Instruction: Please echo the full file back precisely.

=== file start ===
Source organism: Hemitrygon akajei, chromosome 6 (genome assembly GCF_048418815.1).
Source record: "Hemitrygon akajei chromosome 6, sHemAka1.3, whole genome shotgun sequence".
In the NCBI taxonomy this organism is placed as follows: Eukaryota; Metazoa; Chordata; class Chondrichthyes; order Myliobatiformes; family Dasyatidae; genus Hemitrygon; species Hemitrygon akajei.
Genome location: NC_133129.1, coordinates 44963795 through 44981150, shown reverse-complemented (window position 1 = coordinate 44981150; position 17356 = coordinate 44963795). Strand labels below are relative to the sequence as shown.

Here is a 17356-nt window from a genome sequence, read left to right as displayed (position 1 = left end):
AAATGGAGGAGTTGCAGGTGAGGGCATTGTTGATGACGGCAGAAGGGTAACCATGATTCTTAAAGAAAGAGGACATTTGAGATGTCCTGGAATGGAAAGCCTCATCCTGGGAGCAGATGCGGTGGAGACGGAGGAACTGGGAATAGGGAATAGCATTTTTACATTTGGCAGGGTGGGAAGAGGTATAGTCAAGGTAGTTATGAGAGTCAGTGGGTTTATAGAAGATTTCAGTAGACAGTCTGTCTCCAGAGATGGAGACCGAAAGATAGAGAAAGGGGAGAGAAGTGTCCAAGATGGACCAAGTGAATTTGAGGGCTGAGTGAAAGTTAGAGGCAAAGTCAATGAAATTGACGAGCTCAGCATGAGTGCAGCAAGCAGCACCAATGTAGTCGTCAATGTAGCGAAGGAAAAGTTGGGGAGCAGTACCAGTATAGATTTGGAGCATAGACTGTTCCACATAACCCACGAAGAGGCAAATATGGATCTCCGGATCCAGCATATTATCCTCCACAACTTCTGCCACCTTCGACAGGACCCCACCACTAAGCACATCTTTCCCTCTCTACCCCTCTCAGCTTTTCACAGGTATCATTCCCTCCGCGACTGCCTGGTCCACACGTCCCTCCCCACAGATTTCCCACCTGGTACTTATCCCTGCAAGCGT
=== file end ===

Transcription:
Source organism: Hemitrygon akajei, chromosome 6 (genome assembly GCF_048418815.1).
Source record: "Hemitrygon akajei chromosome 6, sHemAka1.3, whole genome shotgun sequence".
In the NCBI taxonomy this organism is placed as follows: Eukaryota; Metazoa; Chordata; class Chondrichthyes; order Myliobatiformes; family Dasyatidae; genus Hemitrygon; species Hemitrygon akajei.
Genome location: NC_133129.1, coordinates 44963795 through 44981150, shown reverse-complemented (window position 1 = coordinate 44981150; position 17356 = coordinate 44963795). Strand labels below are relative to the sequence as shown.

Here is a 17356-nt window from a genome sequence, read left to right as displayed (position 1 = left end):
AAATGGAGGAGTTGCAGGTGAGGGCATTGTTGATGACGGCAGAAGGGTAACCATGATTCTTAAAGAAAGAGGACATTTGAGATGTCCTGGAATGGAAAGCCTCATCCTGGGAGCAGATGCGGTGGAGACGGAGGAACTGGGAATAGGGAATAGCATTTTTACATTTGGCAGGGTGGGAAGAGGTATAGTCAAGGTAGTTATGAGAGTCAGTGGGTTTATAGAAGATTTCAGTAGACAGTCTGTCTCCAGAGATGGAGACCGAAAGATAGAGAAAGGGGAGAGAAGTGTCCAAGATGGACCAAGTGAATTTGAGGGCTGAGTGAAAGTTAGAGGCAAAGTCAATGAAATTGACGAGCTCAGCATGAGTGCAGCAAGCAGCACCAATGTAGTCGTCAATGTAGCGAAGGAAAAGTTGGGGAGCAGTACCAGTATAGATTTGGAGCATAGACTGTTCCACATAACCCACGAAGAGGCAAATATGGATCTCCGGATCCAGCATATTATCCTCCACAACTTCTGCCACCTTCGACAGGACCCCACCACTAAGCACATCTTTCCCTCTCTACCCCTCTCAGCTTTTCACAGGTATCATTCCCTCCGCGACTGCCTGGTCCACACGTCCCTCCCCACAGATTTCCCACCTGGTACTTATCCCTGCAAGCGT